Finishing the gluten cloak: Coaxing the dough up and onto itself creates the crunchiness

Repeat until you have ten pieces. Place on prepared baking sheet and cover with a tea towel.

Working with each piece, plunge your thumb into the very center of the ball, working your thumb in to form a circle.

Creating the shape

Pierce the dough through and flip your hand over, rotating your fist so the dough works itself centrifugally around your thumb. If you’ve hit a bullseye, the dough will be evenly distributed. More often than not, one side will be fatter than the other or slightly uneven. So, once the hole is large enough, work the ring with your index fingers and thumbs to even it out, until it has a diameter of @ 9 cm/3.5 in. (or no larger than the diameter of the skimmer you’ll be using later to lower the bagels into the boiling water).

Stretching and evening out the ring

Repeat with the remaining pieces. Return finished pieces to floured baking tray, covering with a tea towel.

STEP FOUR: The boil

Line a second baking sheet with a sheet of parchment.

To the boiling water, add:
¼ sugar
1 tsp baking soda

Place one of the dough rings onto a large skimmer (preferably large enough to cradle the ring). Add more rings, being careful not to overcrowd them (4-5 at a time works fine, depending on the width of your stockpot). Like gnocchi, the bagels will fall to the bottom of the pot and rise to the top as they cook. Boil 90 seconds on each side, flipping them over gently with the back of a wooden spoon. Remove the bagels to the sheet (making sure any excess water drips from the skimmer), keeping the smoothest side of the bagel upright. Continue until all the bagels have been boiled.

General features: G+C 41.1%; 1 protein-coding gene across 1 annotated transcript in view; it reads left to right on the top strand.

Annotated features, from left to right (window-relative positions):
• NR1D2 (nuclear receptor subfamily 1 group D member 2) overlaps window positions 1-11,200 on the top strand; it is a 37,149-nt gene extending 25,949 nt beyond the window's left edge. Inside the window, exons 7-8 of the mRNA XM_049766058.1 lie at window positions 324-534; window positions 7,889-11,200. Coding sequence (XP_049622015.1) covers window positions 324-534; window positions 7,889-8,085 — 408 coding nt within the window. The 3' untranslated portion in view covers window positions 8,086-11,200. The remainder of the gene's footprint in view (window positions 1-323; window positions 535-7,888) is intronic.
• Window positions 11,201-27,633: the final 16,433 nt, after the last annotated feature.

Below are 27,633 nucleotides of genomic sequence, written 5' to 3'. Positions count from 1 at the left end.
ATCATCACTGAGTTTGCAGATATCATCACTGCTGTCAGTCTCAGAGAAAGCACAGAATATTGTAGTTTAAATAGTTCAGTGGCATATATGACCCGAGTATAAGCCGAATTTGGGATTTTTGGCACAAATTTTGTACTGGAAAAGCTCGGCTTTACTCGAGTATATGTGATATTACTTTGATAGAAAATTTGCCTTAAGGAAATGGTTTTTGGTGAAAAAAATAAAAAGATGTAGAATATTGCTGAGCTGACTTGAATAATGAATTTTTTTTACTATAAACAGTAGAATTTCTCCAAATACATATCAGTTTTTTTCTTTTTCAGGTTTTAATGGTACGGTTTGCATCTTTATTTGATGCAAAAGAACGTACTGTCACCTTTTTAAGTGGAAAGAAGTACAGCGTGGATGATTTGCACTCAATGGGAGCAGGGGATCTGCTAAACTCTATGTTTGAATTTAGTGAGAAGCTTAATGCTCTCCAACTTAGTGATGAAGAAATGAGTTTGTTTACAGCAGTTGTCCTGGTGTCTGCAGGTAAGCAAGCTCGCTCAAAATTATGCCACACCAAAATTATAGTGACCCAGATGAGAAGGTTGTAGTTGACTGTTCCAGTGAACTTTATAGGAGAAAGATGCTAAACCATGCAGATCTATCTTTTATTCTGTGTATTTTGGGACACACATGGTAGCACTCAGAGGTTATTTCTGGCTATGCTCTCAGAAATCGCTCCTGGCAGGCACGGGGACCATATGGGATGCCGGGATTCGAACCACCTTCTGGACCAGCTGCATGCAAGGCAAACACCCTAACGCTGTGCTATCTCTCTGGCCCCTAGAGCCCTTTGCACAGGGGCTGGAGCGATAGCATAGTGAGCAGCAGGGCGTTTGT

Creating the chewiness: The bath is where the other magic happens

STEP FIVE: The bake

Mix together:
2 large egg whites
1 teaspoon cold water

Brush egg white mixture generously over boiled bagels. Finish with prepared toppings. Using both hands, gently lift prepared bagels onto two baking sheets lined with parchment or silicone baking mats (five per tray).

Place in oven. Fill a small glass with 4 T water and throw on the oven wall. Close oven door immediately. Bake for 15 minutes, rotate pans and bake for an additional 8-10 minutes.


•Using too much flour in STEP THREE will inhibit the dough from forming the gluten cloak. Use as little as possible.
•If preparing in warmer months, keep all dough in the refrigerator as you proceed through STEPS 3-4. It is important that the dough stays cold.
•After boiling in STEP FOUR, the bagels will deflate and turn wrinkly as they cool. This is normal, as they will rise yet again in the oven.Using too much flour in STEP THREE will inhibit the dough from forming the gluten cloak. Use as little as possible.
•Throwing in water at the beginning of baking in STEP FIVE replicates the moist air that is the hallmark of brick oven baking. Without it, the dry heat of a conventional oven draws moisture from the bread itself, inhibiting creation of that hallmark of wood-baked bread—crusty exterior and moist, chewy interior. This is especially true of bagel dough, whose intermediate step of boiling enhances the chewiness of the finished bread by adding additional moisture to the dough. You’ve never truly had a bagel until you’ve eaten one baked in a brick oven.

Check out Bagels Four Ways for tips and ideas on how to serve these (click here).

For guidance and tips on using a brick oven, see our BRICK OVEN GUIDE (click here).